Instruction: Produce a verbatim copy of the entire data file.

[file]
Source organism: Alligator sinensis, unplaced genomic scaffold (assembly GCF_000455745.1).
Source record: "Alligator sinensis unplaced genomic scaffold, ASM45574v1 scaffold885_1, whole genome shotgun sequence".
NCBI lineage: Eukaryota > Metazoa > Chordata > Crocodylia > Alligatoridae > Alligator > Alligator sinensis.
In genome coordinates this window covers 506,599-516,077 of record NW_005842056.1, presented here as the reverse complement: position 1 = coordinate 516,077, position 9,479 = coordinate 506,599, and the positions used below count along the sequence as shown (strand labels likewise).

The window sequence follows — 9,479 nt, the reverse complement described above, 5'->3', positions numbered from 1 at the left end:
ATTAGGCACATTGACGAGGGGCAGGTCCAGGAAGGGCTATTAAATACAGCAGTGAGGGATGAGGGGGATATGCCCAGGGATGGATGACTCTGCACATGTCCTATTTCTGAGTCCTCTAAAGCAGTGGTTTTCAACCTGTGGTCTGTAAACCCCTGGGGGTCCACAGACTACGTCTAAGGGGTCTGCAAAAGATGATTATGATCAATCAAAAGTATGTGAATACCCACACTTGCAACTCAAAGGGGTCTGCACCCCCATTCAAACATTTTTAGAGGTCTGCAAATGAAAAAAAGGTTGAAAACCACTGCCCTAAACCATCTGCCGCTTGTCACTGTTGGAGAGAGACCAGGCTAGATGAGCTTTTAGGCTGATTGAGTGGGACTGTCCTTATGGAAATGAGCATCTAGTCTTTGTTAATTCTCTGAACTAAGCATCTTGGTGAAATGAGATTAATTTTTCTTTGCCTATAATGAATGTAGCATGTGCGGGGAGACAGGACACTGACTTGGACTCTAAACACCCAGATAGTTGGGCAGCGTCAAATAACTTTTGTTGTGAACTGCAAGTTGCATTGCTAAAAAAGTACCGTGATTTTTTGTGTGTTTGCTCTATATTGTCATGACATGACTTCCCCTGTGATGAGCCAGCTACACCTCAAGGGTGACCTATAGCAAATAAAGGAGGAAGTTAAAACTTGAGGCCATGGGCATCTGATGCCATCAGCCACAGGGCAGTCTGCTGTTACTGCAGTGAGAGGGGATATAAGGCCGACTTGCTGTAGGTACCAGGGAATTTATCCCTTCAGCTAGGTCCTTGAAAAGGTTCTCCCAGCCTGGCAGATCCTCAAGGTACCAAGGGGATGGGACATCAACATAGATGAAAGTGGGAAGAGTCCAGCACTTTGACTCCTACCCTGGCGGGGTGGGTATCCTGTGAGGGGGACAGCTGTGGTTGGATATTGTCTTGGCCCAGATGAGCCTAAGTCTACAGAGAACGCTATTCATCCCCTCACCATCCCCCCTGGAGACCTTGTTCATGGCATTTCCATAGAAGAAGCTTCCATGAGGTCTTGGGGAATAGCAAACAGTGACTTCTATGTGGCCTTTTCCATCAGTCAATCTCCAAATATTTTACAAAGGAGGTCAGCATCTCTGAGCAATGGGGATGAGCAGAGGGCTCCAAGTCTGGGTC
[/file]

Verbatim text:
Source organism: Alligator sinensis, unplaced genomic scaffold (assembly GCF_000455745.1).
Source record: "Alligator sinensis unplaced genomic scaffold, ASM45574v1 scaffold885_1, whole genome shotgun sequence".
NCBI lineage: Eukaryota > Metazoa > Chordata > Crocodylia > Alligatoridae > Alligator > Alligator sinensis.
In genome coordinates this window covers 506,599-516,077 of record NW_005842056.1, presented here as the reverse complement: position 1 = coordinate 516,077, position 9,479 = coordinate 506,599, and the positions used below count along the sequence as shown (strand labels likewise).

The window sequence follows — 9,479 nt, the reverse complement described above, 5'->3', positions numbered from 1 at the left end:
ATTAGGCACATTGACGAGGGGCAGGTCCAGGAAGGGCTATTAAATACAGCAGTGAGGGATGAGGGGGATATGCCCAGGGATGGATGACTCTGCACATGTCCTATTTCTGAGTCCTCTAAAGCAGTGGTTTTCAACCTGTGGTCTGTAAACCCCTGGGGGTCCACAGACTACGTCTAAGGGGTCTGCAAAAGATGATTATGATCAATCAAAAGTATGTGAATACCCACACTTGCAACTCAAAGGGGTCTGCACCCCCATTCAAACATTTTTAGAGGTCTGCAAATGAAAAAAAGGTTGAAAACCACTGCCCTAAACCATCTGCCGCTTGTCACTGTTGGAGAGAGACCAGGCTAGATGAGCTTTTAGGCTGATTGAGTGGGACTGTCCTTATGGAAATGAGCATCTAGTCTTTGTTAATTCTCTGAACTAAGCATCTTGGTGAAATGAGATTAATTTTTCTTTGCCTATAATGAATGTAGCATGTGCGGGGAGACAGGACACTGACTTGGACTCTAAACACCCAGATAGTTGGGCAGCGTCAAATAACTTTTGTTGTGAACTGCAAGTTGCATTGCTAAAAAAGTACCGTGATTTTTTGTGTGTTTGCTCTATATTGTCATGACATGACTTCCCCTGTGATGAGCCAGCTACACCTCAAGGGTGACCTATAGCAAATAAAGGAGGAAGTTAAAACTTGAGGCCATGGGCATCTGATGCCATCAGCCACAGGGCAGTCTGCTGTTACTGCAGTGAGAGGGGATATAAGGCCGACTTGCTGTAGGTACCAGGGAATTTATCCCTTCAGCTAGGTCCTTGAAAAGGTTCTCCCAGCCTGGCAGATCCTCAAGGTACCAAGGGGATGGGACATCAACATAGATGAAAGTGGGAAGAGTCCAGCACTTTGACTCCTACCCTGGCGGGGTGGGTATCCTGTGAGGGGGACAGCTGTGGTTGGATATTGTCTTGGCCCAGATGAGCCTAAGTCTACAGAGAACGCTATTCATCCCCTCACCATCCCCCCTGGAGACCTTGTTCATGGCATTTCCATAGAAGAAGCTTCCATGAGGTCTTGGGGAATAGCAAACAGTGACTTCTATGTGGCCTTTTCCATCAGTCAATCTCCAAATATTTTACAAAGGAGGTCAGCATCTCTGAGCAATGGGGATGAGCAGAGGGCTCCAAGTCTGGGTC